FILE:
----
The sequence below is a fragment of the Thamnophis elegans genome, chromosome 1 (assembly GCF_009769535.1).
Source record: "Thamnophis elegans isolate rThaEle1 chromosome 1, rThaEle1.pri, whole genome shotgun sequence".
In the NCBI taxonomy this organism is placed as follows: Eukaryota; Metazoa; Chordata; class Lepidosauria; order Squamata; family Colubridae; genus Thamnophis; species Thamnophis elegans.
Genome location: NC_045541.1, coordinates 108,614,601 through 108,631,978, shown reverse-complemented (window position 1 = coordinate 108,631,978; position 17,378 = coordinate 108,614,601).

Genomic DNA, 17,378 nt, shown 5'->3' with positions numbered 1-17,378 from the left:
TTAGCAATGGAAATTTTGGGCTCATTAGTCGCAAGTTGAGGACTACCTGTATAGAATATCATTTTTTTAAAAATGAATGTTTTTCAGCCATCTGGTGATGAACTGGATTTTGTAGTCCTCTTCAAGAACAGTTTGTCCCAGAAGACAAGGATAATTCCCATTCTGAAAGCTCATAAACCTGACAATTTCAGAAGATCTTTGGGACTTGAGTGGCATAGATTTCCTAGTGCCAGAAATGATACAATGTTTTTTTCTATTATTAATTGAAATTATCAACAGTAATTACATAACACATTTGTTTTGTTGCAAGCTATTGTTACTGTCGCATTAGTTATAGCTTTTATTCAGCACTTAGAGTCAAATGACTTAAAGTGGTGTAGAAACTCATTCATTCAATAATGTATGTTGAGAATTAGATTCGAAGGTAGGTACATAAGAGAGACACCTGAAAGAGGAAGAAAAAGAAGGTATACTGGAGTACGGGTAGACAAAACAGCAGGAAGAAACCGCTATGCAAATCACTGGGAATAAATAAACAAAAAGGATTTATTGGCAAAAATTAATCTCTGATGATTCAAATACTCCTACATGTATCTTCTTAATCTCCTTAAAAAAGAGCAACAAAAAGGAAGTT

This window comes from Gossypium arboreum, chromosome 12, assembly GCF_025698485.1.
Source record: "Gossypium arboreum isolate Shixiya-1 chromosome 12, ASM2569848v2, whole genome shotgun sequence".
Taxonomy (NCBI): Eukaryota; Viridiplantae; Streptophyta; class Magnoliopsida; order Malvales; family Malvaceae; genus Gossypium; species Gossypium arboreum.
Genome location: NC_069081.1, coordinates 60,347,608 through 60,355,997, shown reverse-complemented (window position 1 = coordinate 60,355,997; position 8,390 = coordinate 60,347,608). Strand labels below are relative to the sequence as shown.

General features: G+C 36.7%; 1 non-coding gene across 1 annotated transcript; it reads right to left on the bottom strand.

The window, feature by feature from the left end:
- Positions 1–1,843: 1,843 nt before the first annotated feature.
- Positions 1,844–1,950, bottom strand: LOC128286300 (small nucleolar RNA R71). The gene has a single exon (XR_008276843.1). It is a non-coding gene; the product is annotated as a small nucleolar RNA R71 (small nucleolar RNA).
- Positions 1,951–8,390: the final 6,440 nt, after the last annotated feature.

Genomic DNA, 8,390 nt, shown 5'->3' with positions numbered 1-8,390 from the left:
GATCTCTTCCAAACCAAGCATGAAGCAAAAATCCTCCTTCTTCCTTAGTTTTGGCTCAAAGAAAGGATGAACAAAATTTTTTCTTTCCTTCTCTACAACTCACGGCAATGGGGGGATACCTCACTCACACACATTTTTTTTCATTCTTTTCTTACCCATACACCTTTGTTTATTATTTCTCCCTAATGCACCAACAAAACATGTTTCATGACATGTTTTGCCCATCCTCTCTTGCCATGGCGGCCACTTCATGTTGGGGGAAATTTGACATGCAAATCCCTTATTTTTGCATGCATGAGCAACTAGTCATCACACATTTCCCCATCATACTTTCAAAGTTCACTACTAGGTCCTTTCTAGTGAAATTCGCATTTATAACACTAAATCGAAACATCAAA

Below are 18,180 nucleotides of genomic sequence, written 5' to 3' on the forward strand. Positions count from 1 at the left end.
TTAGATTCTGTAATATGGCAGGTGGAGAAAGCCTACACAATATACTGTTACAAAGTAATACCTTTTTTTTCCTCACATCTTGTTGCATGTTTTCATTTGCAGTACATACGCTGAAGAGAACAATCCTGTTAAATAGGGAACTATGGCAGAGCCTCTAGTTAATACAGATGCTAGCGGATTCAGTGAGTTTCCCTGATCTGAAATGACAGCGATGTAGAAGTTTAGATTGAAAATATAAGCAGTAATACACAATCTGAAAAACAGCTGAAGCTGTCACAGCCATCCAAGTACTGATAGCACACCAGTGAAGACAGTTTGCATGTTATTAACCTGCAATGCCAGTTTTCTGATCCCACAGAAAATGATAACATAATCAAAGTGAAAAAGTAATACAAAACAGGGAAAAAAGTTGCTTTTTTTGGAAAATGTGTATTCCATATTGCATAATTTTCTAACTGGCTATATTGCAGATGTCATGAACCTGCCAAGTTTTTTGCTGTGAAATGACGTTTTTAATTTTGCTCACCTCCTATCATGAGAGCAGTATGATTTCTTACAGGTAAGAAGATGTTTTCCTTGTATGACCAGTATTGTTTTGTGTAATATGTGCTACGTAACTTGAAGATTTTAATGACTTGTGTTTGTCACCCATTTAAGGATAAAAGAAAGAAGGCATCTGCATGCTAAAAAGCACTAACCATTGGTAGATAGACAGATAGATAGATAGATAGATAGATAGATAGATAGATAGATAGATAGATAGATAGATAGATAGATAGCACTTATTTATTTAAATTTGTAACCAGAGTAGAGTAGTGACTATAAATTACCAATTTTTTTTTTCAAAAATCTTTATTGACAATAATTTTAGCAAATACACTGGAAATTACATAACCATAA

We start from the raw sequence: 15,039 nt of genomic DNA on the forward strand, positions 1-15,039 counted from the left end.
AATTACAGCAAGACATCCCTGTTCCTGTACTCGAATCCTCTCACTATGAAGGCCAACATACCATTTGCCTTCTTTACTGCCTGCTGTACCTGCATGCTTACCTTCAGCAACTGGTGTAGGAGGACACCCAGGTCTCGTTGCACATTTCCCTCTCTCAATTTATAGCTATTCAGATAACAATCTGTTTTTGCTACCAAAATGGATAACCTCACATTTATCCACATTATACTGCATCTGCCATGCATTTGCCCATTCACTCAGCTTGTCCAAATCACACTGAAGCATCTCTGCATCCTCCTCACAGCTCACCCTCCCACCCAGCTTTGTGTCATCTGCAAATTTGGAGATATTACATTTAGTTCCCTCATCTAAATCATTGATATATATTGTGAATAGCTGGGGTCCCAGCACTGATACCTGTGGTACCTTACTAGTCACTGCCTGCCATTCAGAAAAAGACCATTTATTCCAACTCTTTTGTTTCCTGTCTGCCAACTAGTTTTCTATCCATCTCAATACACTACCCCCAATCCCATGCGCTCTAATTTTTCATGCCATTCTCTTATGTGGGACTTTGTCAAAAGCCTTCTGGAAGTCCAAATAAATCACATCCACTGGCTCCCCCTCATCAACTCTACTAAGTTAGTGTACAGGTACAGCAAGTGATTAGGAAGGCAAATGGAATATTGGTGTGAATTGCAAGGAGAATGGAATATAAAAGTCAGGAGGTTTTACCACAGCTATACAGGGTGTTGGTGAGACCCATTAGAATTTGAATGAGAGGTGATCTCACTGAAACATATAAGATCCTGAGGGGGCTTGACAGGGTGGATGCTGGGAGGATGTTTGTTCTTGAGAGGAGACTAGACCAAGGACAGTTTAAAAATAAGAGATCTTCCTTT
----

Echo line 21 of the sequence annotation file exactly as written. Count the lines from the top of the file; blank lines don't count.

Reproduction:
AATTACAGCAAGACATCCCTGTTCCTGTACTCGAATCCTCTCACTATGAAGGCCAACATACCATTTGCCTTCTTTACTGCCTGCTGTACCTGCATGCTTACCTTCAGCAACTGGTGTAGGAGGACACCCAGGTCTCGTTGCACATTTCCCTCTCTCAATTTATAGCTATTCAGATAACAATCTGTTTTTGCTACCAAAATGGATAACCTCACATTTATCCACATTATACTGCATCTGCCATGCATTTGCCCATTCACTCAGCTTGTCCAAATCACACTGAAGCATCTCTGCATCCTCCTCACAGCTCACCCTCCCACCCAGCTTTGTGTCATCTGCAAATTTGGAGATATTACATTTAGTTCCCTCATCTAAATCATTGATATATATTGTGAATAGCTGGGGTCCCAGCACTGATACCTGTGGTACCTTACTAGTCACTGCCTGCCATTCAGAAAAAGACCATTTATTCCAACTCTTTTGTTTCCTGTCTGCCAACTAGTTTTCTATCCATCTCAATACACTACCCCCAATCCCATGCGCTCTAATTTTTCATGCCATTCTCTTATGTGGGACTTTGTCAAAAGCCTTCTGGAAGTCCAAATAAATCACATCCACTGGCTCCCCCTCATCAACTCTACTAAGTTAGTGTACAGGTACAGCAAGTGATTAGGAAGGCAAATGGAATATTGGTGTGAATTGCAAGGAGAATGGAATATAAAAGTCAGGAGGTTTTACCACAGCTATACAGGGTGTTGGTGAGACCCATTAGAATTTGAATGAGAGGTGATCTCACTGAAACATATAAGATCCTGAGGGGGCTTGACAGGGTGGATGCTGGGAGGATGTTTGTTCTTGAGAGGAGACTAGACCAAGGACAGTTTAAAAATAAGAGATCTTCCTTT